Purchase this article with an account.
T. Morimoto, T. Miyoshi, T. Fujikado, Y. Tano, Y. Fukuda; Transcorneal Electrical Stimulation Enhances the Survival of Axotmized Retinal Ganglion Cells In Vivo . Invest. Ophthalmol. Vis. Sci. 2003;44(13):109.
Download citation file:
© ARVO (1962-2015); The Authors (2016-present)
Purpose: Previously we demonstrated the neuroprotective effect of electrical stimulation to the transected optic nerve (ON) on axotomized retinal ganglion cells (RGCs) in adult rats (Morimoto et al, 2002). In this study, we introduced transcorneal electrical stimulation (TES) as a less invasive method and evaluated the neuroprotective effect of TES on axotomized RGCs. Methods: Adult male Wistar rats were used. Seven days after injection of Fluorogold (FG), a fluorescent tracer for retrograde labeling, into the superior colliculi, the left ON was transected ~3 mm from the posterior eye pole. TES was applied through concentric bipolar electrodes on a contact lens for 1 hour immediately after ON cut. The electrical stimuli were biphasic current pulses (1ms/phase, 100µA) of 20 Hz. One week after ON transection, mean RGC densities were calculated by the number of FG-labeled neurons counted in 12 areas covering the whole retina. Results: In normal retinas, the mean RGC density was 2368 ± 182 cells/mm2(mean ± SD). In ON transection group and sham stimulation group, the mean RGC densities significantly decreased to 53% and 51% of the density of normal retinas, respectively. On the other hand, TES increased the densities of surviving RGCs to 82% of normal value. The neuroprotctive effect of TES was comparable to that of TES to the transected ON. Conclusions: TES enhanced the survival of axotomized RGCs in adult rats. TES can be a new neuroprotective therapy for damaged RGCs.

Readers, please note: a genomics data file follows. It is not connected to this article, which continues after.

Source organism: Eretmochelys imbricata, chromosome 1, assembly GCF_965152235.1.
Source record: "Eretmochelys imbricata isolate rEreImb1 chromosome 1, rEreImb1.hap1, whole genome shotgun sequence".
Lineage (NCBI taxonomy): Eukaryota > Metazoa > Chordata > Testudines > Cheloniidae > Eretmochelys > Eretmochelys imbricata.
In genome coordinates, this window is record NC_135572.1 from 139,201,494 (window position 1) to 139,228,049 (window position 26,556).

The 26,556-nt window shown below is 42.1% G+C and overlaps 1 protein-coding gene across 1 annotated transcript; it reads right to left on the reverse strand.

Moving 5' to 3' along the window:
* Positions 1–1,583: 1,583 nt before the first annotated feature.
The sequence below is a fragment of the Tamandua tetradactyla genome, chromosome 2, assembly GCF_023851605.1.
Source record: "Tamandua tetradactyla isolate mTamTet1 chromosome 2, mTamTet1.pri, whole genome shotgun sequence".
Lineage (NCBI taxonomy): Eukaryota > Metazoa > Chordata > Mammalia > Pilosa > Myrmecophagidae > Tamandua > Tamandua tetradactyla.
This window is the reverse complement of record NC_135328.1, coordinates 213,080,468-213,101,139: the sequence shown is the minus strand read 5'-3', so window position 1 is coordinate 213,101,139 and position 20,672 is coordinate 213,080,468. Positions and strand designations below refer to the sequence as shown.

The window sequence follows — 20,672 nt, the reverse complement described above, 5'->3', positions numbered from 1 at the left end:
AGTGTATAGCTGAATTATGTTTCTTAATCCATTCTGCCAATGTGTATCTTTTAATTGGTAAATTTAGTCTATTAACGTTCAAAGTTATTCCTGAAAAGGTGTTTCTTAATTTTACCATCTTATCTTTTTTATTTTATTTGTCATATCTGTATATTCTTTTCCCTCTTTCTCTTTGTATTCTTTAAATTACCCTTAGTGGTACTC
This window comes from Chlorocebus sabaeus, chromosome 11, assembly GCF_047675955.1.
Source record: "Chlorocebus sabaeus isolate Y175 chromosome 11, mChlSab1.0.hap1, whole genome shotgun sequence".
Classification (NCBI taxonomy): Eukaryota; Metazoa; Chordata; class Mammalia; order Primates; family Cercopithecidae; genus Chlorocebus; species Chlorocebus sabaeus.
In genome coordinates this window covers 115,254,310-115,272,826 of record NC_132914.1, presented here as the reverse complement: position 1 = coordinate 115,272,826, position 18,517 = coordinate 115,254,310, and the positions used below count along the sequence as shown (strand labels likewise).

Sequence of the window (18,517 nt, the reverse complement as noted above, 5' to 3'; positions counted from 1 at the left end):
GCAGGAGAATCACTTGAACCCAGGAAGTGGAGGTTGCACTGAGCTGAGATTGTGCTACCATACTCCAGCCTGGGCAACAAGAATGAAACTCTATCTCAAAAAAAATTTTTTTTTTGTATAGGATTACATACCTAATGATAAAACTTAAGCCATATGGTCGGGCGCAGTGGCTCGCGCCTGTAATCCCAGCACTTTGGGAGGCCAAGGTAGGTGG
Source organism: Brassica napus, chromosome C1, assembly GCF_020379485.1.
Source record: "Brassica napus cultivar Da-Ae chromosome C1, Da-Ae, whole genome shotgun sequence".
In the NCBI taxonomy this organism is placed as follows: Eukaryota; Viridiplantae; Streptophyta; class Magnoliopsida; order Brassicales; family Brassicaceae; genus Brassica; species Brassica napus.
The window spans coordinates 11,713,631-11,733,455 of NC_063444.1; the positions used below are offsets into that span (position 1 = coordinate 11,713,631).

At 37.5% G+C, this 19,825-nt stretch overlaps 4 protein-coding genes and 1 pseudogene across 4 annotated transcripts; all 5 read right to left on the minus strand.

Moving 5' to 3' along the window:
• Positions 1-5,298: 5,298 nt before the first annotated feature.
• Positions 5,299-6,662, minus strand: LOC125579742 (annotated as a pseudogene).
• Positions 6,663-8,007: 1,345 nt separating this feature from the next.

This PDF is available to Subscribers Only